Abe Lincoln said :
    You cannot help the poor by destroying the rich. You cannot strengthen the weak by weakening the strong. You cannot bring about prosperity by discouraging thrift. You cannot lift the wage earner up by pulling the wage payer down. You cannot further the brotherhood of man by inciting class hatred. You cannot build character and courage by taking away people's initiative and independence. You cannot help people permanently by doing for them what they could and should do for themselves.

    It's time for ALL POLITICIANS to learn something of real value from honest Abe.



    Mar 20, 2012

    Dear Sir, This govt is thinking that the money in the govt treasury is belongs to the congress party leaders fore father's earned money but not the hard sucked money from the tax payers of this country. They can wish so they can give !! Is it their right to give govt funds to people ditching companies like King fisher airways ? What Vijay Mallya did with the money made out of King fisher? Is this govt encourage or enjoy pouring the money into Bikinis of Kingfisher Calender ?
    Not only this, This govt is wasting the money into neighboring countries like Maldives. There the govt is sucking money and keeping the govt money unaudited out of the books of accounts and diverting into their upcoming elections. So one president is out, and this Indian govt poured another 50 million US Dollars to help the 'bankrupt' govt. Does this govt know how the Indians are treated there like slaves in various departments especially in Education sector? They attacked lady doctors in the night to send them next day to India ! They robbed Indian teachers' houses. When the thieves are roaming around they need to see the thief should agree that he stole the things then only they can punish them. Who is the idiot thief going to say he robbed some ones house ( without using third degree, there is no third degree except to torture the targeted few !) In Maldives teachers and workers earn money to send it to their families in India. But the govt of Maldives puts the ban on sending the money through banks and they limit by so many conditions, they cannot send even half of their money. What this bull shit Indian govt and Indian embassy is doing there?,Just to sleep with high paid salaries made out of tax payers in India ! Instead this govt is giving them millions of dollars? Whose grand property is this Mr.Indian Govt? In Maldives they removed and ill treated foreign principals and they made them as teachers to humiliate them... but our Indian govt is responded with millions of dollars to them !! Whose property do you think ? Don't you need to think how Indian are treated there ! Don't you have to set right the things for Indians who are working abroad to increase per capita income of India. Mr. Indian govt, we feel sorry to suffer this humiliation, Don;t think to bailout such scrap companies or govts like Maldives, It is being thought and being observed by all Indians and we give retaliating reply in elections. Beware , just do change your self and change the lives of Indians living in and out of India.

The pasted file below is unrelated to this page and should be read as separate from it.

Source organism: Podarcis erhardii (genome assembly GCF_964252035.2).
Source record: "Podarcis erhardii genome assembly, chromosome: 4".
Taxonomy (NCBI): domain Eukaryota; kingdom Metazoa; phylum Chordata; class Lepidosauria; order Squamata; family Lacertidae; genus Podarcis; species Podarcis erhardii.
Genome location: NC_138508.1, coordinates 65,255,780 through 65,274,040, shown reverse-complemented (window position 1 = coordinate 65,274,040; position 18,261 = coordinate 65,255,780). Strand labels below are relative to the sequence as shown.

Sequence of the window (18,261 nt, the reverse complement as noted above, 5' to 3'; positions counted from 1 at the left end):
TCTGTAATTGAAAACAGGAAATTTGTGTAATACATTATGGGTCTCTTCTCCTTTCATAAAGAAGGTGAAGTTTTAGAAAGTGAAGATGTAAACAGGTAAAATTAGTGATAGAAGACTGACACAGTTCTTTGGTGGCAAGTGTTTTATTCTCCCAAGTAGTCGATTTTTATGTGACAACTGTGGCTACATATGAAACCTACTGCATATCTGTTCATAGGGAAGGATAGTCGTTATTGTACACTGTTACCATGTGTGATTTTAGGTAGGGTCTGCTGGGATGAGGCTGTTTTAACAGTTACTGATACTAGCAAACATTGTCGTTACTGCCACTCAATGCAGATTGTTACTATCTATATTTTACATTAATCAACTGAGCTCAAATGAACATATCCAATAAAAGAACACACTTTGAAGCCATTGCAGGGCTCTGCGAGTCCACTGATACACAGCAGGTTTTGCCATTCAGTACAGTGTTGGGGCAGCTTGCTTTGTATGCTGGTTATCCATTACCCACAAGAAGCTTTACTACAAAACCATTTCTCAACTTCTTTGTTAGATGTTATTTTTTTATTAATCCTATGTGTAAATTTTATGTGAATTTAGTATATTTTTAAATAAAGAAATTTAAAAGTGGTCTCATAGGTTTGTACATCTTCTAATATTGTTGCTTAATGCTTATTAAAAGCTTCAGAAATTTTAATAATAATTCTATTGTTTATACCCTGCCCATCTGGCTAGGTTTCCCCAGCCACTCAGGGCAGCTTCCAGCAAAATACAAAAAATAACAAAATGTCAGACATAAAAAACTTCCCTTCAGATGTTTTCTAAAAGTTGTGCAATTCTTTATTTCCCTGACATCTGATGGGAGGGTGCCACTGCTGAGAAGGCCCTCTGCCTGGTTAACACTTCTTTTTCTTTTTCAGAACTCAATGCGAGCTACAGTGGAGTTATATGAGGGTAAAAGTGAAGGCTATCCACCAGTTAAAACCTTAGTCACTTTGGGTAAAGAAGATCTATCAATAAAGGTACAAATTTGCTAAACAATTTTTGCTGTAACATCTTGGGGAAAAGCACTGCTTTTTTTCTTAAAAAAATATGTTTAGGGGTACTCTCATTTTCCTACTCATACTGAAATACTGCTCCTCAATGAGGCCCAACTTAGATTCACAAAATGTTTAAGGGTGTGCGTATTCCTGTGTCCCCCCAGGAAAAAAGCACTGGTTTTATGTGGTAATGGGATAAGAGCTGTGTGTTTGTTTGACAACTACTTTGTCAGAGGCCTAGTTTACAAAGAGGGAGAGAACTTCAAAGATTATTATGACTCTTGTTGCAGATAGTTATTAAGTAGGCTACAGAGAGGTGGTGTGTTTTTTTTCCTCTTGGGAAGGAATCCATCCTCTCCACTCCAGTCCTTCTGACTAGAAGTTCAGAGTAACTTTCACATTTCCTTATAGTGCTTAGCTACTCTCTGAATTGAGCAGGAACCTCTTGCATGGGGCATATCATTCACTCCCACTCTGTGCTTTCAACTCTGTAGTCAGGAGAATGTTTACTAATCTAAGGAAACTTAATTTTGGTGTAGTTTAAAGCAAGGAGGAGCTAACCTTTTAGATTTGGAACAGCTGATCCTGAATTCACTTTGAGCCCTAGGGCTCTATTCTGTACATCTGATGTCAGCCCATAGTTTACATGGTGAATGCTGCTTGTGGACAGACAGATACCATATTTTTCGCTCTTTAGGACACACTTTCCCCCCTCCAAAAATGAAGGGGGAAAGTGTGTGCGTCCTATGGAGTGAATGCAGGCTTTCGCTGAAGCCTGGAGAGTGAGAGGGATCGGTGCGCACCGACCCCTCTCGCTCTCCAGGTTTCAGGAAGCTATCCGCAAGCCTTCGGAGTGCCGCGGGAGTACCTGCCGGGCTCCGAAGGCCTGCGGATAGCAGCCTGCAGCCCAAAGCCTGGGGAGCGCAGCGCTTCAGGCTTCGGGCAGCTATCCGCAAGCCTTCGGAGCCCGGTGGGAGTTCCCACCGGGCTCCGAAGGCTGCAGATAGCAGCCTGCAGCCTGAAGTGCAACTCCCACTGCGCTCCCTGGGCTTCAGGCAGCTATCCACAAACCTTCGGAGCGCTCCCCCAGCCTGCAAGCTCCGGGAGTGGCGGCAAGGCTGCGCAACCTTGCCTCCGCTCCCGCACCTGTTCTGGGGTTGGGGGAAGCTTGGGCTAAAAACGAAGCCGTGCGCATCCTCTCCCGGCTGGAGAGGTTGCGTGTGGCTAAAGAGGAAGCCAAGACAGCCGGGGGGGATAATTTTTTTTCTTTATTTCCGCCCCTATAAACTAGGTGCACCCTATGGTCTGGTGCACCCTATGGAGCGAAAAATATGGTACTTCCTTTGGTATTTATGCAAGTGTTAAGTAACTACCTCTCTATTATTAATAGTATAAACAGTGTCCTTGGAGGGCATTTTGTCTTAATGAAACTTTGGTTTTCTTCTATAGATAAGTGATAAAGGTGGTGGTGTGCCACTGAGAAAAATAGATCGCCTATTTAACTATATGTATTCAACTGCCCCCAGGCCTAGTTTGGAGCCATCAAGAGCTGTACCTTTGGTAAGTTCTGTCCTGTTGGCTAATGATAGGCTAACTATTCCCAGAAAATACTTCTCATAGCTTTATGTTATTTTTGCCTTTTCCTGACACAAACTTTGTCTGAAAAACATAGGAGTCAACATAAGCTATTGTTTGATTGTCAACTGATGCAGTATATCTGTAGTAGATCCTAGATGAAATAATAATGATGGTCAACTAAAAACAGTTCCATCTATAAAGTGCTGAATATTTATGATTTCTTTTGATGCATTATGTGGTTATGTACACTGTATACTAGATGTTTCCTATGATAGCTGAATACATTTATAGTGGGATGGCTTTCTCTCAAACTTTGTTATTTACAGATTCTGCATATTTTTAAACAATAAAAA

Equitymaster requests your view! Post a comment on "This new threat requires a different policy response". Click here!